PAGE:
When your child struggles to focus and learn in school, it can feel heart-wrenching. You worry that your child won’t be able to meet his goals, that you’ve failed him by not getting him tested sooner, and you feel TERRIBLE about how many times you lost your temper with him.
But here’s the thing:
Your child CAN still meet his goals with a diagnosis, like ADHD, dyslexia (a disorder of reading) or anxiety. Your child will just need specialized help. For some parents, this is really hard to face. But don’t let that stand in your way.
Denial is a normal part of parenting (e.g., Who wants to admit that their child has a “condition” that they will have to learn to manage; it’s way easier to think they’re just blowing you off when they don’t follow-through with your requests). Don’t beat yourself up about it. Instead, put your energy into building a support network for you and your child.
When your child can’t focus or learn as well as expected, one piece of advice I regularly give parents is to consider getting him or her evaluated by a child psychologist.
#1 Make sure you give your child’s teacher a copy of the evaluation.
Some families don’t want their child to be “labeled” at school, but one of the primary reasons psychologists, like me, put our blood, sweat, and tears into writing these reports, is because teachers need to know how to help your child. Plus, schools often can’t provide needed services for your child without a medical diagnosis.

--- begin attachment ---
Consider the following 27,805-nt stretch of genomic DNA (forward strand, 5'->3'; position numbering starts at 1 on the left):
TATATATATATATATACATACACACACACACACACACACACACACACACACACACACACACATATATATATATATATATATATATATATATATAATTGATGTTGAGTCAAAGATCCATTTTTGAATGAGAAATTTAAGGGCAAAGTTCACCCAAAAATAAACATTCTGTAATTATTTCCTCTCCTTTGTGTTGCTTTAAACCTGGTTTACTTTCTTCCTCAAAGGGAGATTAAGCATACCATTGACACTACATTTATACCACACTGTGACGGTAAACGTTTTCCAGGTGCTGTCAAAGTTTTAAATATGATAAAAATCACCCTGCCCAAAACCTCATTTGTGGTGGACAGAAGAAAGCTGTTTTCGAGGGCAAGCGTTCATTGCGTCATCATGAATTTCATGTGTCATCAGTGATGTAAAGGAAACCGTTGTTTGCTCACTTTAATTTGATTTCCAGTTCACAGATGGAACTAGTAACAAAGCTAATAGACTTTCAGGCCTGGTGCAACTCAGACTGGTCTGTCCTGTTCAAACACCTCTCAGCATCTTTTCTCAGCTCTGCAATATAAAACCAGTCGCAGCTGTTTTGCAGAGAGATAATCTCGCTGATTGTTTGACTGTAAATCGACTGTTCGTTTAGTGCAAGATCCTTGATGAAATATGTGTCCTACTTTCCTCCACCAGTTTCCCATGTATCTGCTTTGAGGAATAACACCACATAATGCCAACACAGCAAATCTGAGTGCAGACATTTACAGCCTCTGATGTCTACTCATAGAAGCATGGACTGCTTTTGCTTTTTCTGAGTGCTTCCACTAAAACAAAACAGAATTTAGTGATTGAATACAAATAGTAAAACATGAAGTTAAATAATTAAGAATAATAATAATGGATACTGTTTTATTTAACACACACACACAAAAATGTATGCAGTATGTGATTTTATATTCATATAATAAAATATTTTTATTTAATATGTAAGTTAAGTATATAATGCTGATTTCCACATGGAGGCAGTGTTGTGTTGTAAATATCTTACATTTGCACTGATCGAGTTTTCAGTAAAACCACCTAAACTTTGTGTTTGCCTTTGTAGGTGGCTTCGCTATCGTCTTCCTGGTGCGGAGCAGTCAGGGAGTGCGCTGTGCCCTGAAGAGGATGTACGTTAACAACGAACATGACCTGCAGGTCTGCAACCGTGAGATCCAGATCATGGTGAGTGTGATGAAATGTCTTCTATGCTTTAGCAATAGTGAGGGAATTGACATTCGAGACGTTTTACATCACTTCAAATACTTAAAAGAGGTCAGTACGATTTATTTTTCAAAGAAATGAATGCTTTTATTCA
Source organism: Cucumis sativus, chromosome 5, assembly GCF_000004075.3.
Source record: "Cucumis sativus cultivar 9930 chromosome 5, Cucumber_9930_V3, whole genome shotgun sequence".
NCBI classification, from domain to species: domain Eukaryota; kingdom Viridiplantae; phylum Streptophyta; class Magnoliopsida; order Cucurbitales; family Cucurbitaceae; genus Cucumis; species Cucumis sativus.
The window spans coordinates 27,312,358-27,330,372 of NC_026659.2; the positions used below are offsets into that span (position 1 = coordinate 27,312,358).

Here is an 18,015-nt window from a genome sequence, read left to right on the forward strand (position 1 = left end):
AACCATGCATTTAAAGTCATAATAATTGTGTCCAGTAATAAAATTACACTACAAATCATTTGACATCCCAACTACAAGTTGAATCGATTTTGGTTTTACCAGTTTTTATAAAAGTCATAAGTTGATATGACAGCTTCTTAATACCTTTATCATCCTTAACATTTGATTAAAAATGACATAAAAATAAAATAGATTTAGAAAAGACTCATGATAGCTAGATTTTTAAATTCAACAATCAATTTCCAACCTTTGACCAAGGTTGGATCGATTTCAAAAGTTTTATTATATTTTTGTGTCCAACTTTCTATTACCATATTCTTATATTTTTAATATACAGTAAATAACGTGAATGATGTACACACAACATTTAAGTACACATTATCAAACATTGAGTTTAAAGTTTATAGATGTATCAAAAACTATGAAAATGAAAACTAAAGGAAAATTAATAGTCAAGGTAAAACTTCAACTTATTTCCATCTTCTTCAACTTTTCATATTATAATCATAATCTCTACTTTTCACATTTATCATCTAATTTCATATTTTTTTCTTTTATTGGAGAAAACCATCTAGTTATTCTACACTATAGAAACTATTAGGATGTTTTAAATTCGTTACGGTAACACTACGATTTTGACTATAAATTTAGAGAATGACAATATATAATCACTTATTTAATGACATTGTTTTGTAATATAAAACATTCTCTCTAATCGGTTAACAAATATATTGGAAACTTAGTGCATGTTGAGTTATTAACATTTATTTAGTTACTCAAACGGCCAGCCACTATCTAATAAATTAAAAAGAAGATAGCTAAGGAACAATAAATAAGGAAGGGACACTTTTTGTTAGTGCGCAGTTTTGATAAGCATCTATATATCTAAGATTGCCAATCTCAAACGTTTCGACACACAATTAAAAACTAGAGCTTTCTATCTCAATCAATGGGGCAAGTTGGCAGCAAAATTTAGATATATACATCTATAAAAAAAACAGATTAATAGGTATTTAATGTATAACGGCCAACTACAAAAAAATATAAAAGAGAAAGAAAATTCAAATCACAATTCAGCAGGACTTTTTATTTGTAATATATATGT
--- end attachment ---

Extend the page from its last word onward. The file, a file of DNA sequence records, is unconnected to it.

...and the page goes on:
#2 Ask the psychologist who made the diagnosis to help you prioritize the recommendations.
Pick the top three and put your energy there for now. Many parents feel they need to tackle every recommendation NOW, but that isn’t the truth. You’ll make yourself crazy that way. When my son was diagnosed, our top three must-do’s involved finding a good tutor (he was behind in reading and writing), working with my son’s kindergarten teacher about how to be more ADHD-supportive, and figuring out where my son should attend school in the fall. Other things had to wait.
#3 Find a good child or adolescent psychologist in your area and make an appointment.
Don’t try to walk this alone. I should have sought professional support sooner. Since I’m a child psychologist, I fooled myself into believing that since I had the “knowledge”, I could mange the stress. Not so. The specialist will help you problem-solve about all kinds of things, like homework, chores, electronic use, bedtime, you name it. You’ll feel empowered with your new knowledge and skills.
#4 Talk about your experience with the people you trust.
I realize there are still stigmas around diagnoses, like ADHD, but the truth is, you don’t want to spend your time with people who judge you anyway. Let your besties support you. Since ADHD is on the rise (7 to 11 % of school age children have it), your friends might even surprise you with their own ADHD experiences.
#5 Read Read Read.
Go to my resources page to find my favorite parenting books about ADHD. Become a member of national organizations, like Children and Adults with Attention Deficit Disorder (CHADD). Go to local seminars, parenting groups, and learn what you can about ADHD. But, don’t believe everything your read on the internet. And don’t spend a lot of money on “treatment” until you check it out with your child’s pediatrician, psychologist, or other professional who can advise you.
Your ADHD Guru,